Continuing up the canyon we found ourselves on a narrow mountain road with no shoulder, steep drop-offs, and occasional wondrous views of the valley below, including the church. The monastery was in the process of being restored, and was jambed into what amounted to a large, shallow cave in the side of a cliff.

On the way out, I attempted to stop alonside the road where there was a steel barrier. I didn't realize that the barrier was not placed on ground level with the pavement, as is mostly the case in the U.S., so when I went to put my foot down to steady us, over we went! It happened so quickly I couldn't get my foot up onto the barrier in time, so here I am bracing two of us and the bike against the rail with my arm. That was not going to last long, so I implored Judy to push against the rail with her foot to help out. Eventually we got back onto the pavement, but it was worrisome, as the whole time we had been looking down the cliff contemplating where we might end up!

After getting back into the town of Jaca, we decided to go shopping, but everything was closed.... here we were out of sync with the local culture again! So we took a nap in a park until we heard a truck drive up and some people speaking to us. It was our guides, who had entirely by happenstance driven by on their way to get a snack somewhere!

Thursday, June 10: I took a walk first thing in the morning to see what kind of construction was going on, finding it very interesting compared to our own methods. Certainly effective, given the differences in labor, materials, and equipment size between the two countries.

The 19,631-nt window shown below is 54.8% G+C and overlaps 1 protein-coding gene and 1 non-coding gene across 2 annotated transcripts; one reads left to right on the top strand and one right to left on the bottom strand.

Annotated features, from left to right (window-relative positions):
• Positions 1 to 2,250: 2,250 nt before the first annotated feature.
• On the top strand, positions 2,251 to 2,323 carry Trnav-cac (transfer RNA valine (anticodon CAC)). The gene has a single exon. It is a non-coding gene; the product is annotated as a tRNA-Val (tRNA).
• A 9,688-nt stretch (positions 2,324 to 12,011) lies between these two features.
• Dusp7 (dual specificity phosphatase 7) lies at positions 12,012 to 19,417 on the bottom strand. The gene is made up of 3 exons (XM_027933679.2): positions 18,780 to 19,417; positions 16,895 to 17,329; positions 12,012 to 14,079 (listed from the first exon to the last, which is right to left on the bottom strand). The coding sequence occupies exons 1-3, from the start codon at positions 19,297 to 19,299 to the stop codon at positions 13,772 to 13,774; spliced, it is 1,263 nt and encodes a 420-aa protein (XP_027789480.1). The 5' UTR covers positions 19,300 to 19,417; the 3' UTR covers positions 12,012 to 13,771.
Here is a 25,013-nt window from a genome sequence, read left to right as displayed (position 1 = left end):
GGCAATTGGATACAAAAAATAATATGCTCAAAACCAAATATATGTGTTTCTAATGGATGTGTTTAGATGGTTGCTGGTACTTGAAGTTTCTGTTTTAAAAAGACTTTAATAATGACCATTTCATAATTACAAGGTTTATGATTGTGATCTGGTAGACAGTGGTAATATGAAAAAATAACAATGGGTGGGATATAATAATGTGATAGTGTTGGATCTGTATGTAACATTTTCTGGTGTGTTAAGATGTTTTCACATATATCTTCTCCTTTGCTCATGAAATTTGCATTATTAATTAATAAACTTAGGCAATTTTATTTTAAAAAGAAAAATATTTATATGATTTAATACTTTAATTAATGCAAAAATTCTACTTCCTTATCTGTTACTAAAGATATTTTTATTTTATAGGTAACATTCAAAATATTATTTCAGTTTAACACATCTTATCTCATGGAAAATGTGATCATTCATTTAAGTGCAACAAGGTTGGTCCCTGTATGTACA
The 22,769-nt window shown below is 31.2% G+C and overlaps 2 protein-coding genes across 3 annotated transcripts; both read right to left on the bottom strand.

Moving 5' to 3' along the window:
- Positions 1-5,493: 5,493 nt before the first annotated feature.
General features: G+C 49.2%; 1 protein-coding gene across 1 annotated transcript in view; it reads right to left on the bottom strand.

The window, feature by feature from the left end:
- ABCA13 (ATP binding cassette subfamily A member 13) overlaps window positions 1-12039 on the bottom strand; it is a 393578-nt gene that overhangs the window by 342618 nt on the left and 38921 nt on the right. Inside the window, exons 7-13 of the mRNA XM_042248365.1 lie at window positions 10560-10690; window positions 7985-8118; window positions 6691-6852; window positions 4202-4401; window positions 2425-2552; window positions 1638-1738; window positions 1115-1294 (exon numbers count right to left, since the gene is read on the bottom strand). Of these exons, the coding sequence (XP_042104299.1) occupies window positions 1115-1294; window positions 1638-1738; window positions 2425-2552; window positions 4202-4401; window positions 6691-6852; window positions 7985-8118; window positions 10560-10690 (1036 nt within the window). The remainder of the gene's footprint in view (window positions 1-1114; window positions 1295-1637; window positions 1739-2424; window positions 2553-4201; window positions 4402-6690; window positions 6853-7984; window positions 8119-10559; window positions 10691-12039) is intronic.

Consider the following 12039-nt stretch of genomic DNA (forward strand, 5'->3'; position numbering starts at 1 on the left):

Riding back toward Jaca, we turned east toward Sabaninigo, then north to Buescas, east again to Broto, and then south toward Ainsa. We had great roades with nice pavement, decent shoulders, great curves and minimal traffic until we entered a canyon east of Ainsa. Riding ahead of the group, we encountered two trucks taking their half out of the middle of the road and blocking traffic from passin. Naturally I went past the cars up to the trucks, then figured out they were running wide in order for their load to clear the overhanging rocks on the canyon wall. Waiting for a break in the overhang, I took an opportunity to pass, only to have the truck run wide in order to make a sharp turn. I could see him in his mirror shouting expletives and waving his arms at the dumb motorcyclist, as we looked at his front axle right in front of us, his rear axle right behind, and the side of the tanker almost over our heads! He gave us room though, and we scooted by thanking him profusely!

Our route then took us through Castejon de Sos, and Pont de Suert into Caldes de Boi. Just before we stopped at Caldes de Boi, we stopped at a chapel with a graveyard beside it where Judy and I mused over its history while Marti made cell phone arrangements for the evening.

That night we stayed in a very comfortable Parador with hot springs, took a steam bath and got massages. A welcome break in the trip.





Posted by Clay Canfield at June 11, 2005 06:51 PM GMT